The use of ultrasound needle guidance improves the performance, outcomes and the cost-effectiveness of knee injections in people with osteoarthritis, according to research presented this week at the American College of Rheumatology Annual Scientific Meeting in Atlanta.
Osteoarthritis, or OA as it is commonly called, is the most common joint disease affecting middle-age and older people. It is characterized by progressive damage to the joint cartilage—the cushioning material at the end of long bones—and causes changes in the structures around the joint. These changes can include fluid accumulation, bony overgrowth, and loosening and weakness of muscles and tendons, all of which may limit movement and cause pain and swelling.
Researchers recently set out to determine if the use of ultrasound guidance would affect the outcomes of intraarticular injections—injections of medicine into, or removal of fluid from, arthritic joints—in people with knee OA. "Ultrasound, the use of sound waves to visualize the human body, is useful to physicians to guide the needle into the joint to inject medications to treat arthritis," explains Wilmer Sibbitt, Jr., MD; professor of rheumatology and neurology, University of New Mexico Health Sciences Center, Albuquerque, N.M. and an investigator in the study.
Dr. Sibbitt's research team studied 94 knees, which were randomly selected for injection administered either by the conventional palpation-guided method or by the newer ultrasound-guided method (which allowed researchers to watch, in real time, the needle entering and exiting the joint).
Both the palpation and ultrasound-guided methods involved one needle, with a syringe attached, entering the joint to remove fluid from it. After that was accomplished, the first syringe was removed (with the needle remaining inserted) and a second syringe was used to inject 80mg of a corticosteroid through the same needle. This technique ensured the medication was injected into the correct place. When using the ultrasound-guided method, researchers were able to perform the procedure while confirming needle placement as well as administration of the lidocaine and the corticosteroid by viewing the procedure as it occurred.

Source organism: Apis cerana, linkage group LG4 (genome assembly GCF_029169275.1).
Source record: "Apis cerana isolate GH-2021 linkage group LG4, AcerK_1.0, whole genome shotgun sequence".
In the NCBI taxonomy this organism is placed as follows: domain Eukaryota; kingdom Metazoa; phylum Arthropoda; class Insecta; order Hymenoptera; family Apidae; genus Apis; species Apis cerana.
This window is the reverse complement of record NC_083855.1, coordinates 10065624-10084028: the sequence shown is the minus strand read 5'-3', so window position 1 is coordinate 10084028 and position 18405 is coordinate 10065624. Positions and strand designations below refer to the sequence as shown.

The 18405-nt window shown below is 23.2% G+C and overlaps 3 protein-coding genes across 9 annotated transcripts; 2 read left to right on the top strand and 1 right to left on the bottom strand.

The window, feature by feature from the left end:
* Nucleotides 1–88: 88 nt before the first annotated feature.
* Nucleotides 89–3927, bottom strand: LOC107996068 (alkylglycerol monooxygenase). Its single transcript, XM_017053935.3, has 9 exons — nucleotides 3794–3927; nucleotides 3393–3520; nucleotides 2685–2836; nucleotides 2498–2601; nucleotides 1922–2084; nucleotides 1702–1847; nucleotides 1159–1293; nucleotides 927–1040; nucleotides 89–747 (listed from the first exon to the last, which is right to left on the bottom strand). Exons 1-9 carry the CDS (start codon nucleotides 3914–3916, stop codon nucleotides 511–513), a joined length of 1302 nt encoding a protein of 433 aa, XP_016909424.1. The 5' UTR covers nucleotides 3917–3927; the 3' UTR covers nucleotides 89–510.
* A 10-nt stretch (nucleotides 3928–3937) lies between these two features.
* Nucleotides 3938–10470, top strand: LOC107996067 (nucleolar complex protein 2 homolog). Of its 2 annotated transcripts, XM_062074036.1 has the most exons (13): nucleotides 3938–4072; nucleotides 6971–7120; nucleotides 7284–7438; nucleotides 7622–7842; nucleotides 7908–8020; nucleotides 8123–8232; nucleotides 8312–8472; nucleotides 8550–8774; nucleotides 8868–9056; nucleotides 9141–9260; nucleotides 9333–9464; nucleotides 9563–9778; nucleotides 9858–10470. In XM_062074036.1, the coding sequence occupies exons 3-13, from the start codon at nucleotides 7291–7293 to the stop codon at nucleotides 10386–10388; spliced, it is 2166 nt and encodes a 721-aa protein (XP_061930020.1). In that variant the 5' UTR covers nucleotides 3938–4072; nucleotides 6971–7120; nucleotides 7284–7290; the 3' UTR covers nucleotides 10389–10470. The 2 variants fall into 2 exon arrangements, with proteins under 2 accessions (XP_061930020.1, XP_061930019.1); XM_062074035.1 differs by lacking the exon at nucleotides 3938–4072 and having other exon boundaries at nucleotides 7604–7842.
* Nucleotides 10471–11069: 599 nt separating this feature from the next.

Each participant's initial pain, pain during the procedure, and knee pain at the end of two weeks and six months were studied. Researchers looked at who responded to the treatment, the length of time the participants experienced pain relief after the injection, how often participants needed to be reinjected, the total cost of the procedure, and the cost per participant who responded to the treatment.
When compared to the palpation-guided method, researchers found the use of the ultrasound-guided method to provide improved results - including a 107 percent increase in the number of people who responded to the treatment and a 51.6 percent reduction in the number of people who did not.